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WASHINGTON (Reuters) - The United States has no reason to believe Syria has used chemical weapons during its 22-month conflict with rebels seeking to end the Assad family's rule, the U.S. State Department said on Wednesday.
Asked if the United States had any reason to believe that Syrian President Bashar al-Assad's government had used chemical weapons against his own people, State Department spokeswoman Victoria Nuland told reporters: "No."
Foreign Policy magazine reported on its website on Tuesday that a previously secret U.S. diplomatic cable from the U.S. consulate in Istanbul, Turkey, had concluded that Assad's government had likely used chemical weapons.
The report said the cable was sent to the State Department last week and outlined the results of the consulate's investigation into reports from inside Syria that chemical weapons had been used in the city of Homs on December 23.
"At the time, we looked into the allegations that were made, and the information that we had received, and we found no credible evidence to corroborate or to confirm that chemical weapons were used," the State Department spokeswoman said.
"When this particular message came in from Consulate Istanbul, we took it seriously, as we do with all such anecdotal reporting, and concluded at the time that we couldn't corroborate it," she said. "We haven't been able to corroborate it since, either."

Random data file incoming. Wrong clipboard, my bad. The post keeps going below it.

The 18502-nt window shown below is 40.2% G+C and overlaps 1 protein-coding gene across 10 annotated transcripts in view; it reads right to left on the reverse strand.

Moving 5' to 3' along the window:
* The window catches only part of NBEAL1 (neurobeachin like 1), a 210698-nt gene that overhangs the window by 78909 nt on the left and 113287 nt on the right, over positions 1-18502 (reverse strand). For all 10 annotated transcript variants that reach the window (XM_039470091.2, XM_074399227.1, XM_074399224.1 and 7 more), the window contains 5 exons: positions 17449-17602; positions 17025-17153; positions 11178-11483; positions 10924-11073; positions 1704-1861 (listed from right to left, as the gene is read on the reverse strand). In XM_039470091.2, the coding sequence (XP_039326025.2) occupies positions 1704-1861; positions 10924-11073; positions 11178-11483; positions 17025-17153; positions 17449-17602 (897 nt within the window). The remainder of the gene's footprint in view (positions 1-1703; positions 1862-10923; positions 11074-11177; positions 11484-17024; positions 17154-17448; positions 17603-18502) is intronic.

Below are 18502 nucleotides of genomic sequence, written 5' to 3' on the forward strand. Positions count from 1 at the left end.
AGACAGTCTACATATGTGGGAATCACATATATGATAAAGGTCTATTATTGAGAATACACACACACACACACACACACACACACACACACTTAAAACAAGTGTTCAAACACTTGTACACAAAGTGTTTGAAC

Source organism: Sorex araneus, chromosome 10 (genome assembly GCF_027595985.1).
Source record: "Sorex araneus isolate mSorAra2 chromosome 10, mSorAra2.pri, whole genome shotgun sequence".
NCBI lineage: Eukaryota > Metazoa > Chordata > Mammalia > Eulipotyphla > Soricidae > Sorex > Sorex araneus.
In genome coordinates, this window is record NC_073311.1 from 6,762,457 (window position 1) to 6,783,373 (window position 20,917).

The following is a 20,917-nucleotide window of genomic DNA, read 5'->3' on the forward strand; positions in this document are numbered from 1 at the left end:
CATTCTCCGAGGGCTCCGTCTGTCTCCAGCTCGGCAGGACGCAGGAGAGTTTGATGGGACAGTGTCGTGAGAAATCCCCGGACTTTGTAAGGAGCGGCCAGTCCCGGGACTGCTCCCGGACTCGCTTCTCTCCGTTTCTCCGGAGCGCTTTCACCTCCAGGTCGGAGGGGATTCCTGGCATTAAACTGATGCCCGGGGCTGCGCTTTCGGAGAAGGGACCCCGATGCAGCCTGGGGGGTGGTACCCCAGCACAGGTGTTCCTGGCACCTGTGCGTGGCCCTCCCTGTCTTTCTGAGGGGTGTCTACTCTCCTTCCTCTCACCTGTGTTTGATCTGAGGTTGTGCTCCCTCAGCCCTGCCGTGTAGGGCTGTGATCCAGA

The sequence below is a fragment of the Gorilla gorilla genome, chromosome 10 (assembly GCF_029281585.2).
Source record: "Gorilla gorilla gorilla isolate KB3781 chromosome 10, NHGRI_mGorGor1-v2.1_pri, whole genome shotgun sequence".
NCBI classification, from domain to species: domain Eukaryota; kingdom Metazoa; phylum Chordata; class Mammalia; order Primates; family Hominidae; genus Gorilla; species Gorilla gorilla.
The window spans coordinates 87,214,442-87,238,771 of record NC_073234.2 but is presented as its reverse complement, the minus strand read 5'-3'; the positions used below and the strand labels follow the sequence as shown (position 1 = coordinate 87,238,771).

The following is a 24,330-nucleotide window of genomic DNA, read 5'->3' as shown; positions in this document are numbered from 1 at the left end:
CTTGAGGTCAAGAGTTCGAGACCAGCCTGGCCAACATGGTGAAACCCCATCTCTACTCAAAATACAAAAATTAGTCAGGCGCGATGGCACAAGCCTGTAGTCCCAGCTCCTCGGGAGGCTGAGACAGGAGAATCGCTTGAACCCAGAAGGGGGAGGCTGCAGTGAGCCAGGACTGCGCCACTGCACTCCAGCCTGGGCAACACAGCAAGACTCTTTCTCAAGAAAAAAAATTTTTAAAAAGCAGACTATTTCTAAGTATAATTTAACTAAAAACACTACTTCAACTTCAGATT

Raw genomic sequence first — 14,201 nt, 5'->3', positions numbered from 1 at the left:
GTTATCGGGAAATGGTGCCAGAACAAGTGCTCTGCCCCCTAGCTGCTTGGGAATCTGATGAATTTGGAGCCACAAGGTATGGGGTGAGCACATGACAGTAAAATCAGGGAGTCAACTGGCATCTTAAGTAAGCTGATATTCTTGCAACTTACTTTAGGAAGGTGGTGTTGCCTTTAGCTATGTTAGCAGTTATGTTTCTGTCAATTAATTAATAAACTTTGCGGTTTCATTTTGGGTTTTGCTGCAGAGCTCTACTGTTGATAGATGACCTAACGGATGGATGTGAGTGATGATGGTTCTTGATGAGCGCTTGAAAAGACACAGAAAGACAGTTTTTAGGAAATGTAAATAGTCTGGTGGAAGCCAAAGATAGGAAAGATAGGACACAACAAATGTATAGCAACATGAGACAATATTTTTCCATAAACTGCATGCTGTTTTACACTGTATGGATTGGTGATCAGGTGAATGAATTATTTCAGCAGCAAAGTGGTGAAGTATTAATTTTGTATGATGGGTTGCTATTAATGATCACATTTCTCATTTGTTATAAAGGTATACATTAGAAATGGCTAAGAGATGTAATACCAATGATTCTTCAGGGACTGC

Nuland's comments were more definitive than those issued by White House National Security Council spokesman Tommy Vietor on Tuesday night after the Foreign Policy report was published.
In his statement, Vietor said: "The reporting we have seen from media sources regarding alleged chemical weapons incidents in Syria has not been consistent with what we believe to be true about the Syrian chemical weapons program."
On August 20, President Barack Obama warned Assad that the use or deployment of chemical or biological weapons in his country's conflict would be a "red line" for the United States as it views Damascus's suppression of the uprising.
Noting at the time that he had not ordered U.S. military engagement in Syria, Obama told reporters the issue of chemical and biological weapons was of high concern to the both the United States and its close ally, Israel, which borders Syria.
"A red line for us is (if) we see a whole bunch of chemical weapons moving around, or being utilized. That would change my calculus," he said.
According to the United Nations, more than 60,000 people have died in the 22-month long conflict between Assad forces and the opposition battling to end decades of his family's rule.
Reporting By Arshad Mohammed; Editing by Vicki Allen